As Autistic Population Grows, So Does Need For Jobs
DALLAS (CBSDFW.COM) - Ken Kellam is personable, talented… and autistic. “My wiring is different from other people’s,” says Kellam. “As a result, I struggle with things that other people take for granted– such as social situations.”
Diagnosed in his late 30s with Asperger’s Syndrome, Kellam says the diagnosis helped explain lifelong struggles. “I didn’t always know how to relate to other people… it took me a long time to learn how to empathize with somebody else’s position.”
Asperger’s patients are typically regarded as being what experts call the “highly functioning” of the spectrum of autism patients.
Kellam now works as an administrative assistant at the Autism Treatment Center of Dallas, where his diagnosis and its challenges are understood.
“People know what I am already, know what I’m dealing with, and that helps a lot,” says Kellam. “It’s not like other workplaces where people wondered what was wrong with me and I wondered the same thing.”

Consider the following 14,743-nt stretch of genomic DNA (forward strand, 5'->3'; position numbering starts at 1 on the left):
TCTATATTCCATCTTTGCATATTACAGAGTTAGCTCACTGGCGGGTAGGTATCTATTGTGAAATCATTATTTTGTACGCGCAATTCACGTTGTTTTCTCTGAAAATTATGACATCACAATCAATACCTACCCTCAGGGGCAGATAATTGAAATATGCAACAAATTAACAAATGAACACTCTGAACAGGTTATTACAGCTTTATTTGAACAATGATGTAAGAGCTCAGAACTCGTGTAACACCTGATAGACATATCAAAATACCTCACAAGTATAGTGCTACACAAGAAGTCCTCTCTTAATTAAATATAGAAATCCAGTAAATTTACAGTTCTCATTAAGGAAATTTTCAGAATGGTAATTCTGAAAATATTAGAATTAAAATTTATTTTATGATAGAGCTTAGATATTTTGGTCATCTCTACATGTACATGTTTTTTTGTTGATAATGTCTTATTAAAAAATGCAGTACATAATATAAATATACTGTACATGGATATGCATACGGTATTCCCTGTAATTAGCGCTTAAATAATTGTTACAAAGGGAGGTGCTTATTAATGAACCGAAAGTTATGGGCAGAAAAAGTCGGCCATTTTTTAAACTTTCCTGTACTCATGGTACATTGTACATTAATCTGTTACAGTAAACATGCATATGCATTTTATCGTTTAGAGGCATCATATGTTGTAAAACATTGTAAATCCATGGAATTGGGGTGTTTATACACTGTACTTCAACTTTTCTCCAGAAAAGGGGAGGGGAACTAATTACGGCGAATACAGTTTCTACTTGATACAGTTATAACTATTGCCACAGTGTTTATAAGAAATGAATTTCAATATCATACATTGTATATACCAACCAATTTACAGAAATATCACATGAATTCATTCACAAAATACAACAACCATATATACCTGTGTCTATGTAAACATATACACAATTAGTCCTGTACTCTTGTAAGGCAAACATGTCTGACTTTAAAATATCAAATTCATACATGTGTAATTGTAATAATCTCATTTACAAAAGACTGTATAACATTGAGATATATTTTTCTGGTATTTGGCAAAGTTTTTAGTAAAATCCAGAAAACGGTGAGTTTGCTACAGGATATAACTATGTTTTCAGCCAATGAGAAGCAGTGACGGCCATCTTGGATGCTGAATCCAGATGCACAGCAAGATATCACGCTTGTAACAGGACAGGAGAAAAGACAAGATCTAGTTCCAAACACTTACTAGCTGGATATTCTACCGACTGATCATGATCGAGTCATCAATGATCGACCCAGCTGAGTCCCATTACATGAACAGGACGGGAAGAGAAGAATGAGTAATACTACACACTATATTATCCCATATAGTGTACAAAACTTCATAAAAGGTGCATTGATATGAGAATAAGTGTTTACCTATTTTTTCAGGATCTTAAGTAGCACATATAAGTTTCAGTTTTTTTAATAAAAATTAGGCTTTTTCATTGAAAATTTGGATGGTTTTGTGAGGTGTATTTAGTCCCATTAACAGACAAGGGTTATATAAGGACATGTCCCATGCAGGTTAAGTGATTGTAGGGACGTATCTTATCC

The Centers for Disease Control now estimates that one child in 88 in the United States is autistic. And there is no cure — only treatment. So autistic children will become autistic adults and advocates say more needs to be done to help them lead productive lives — and that includes finding them jobs.
“You need to celebrate their abilities,” says Carolyn Garver, PhD. Dr. Garver is the director of the Autism Treatment Center of Dallas. “I think that we focus a lot on the disability part and I understand that. But we have to look at their abilities.”
For example: Kellam can figure complex math problems in his head and play music by ear. So he’d like to encourage other North Texas employers to view disabled applicants with an open mind.
“Just because people with autism are wired a little differently than others, maybe they have to have things explained to them in a different way… that does not mean they’re stupid,” says Kellam. “It certainly doesn’t mean they can’t learn… they may have to be taught in a different way. But, they can still learn and be very productive.”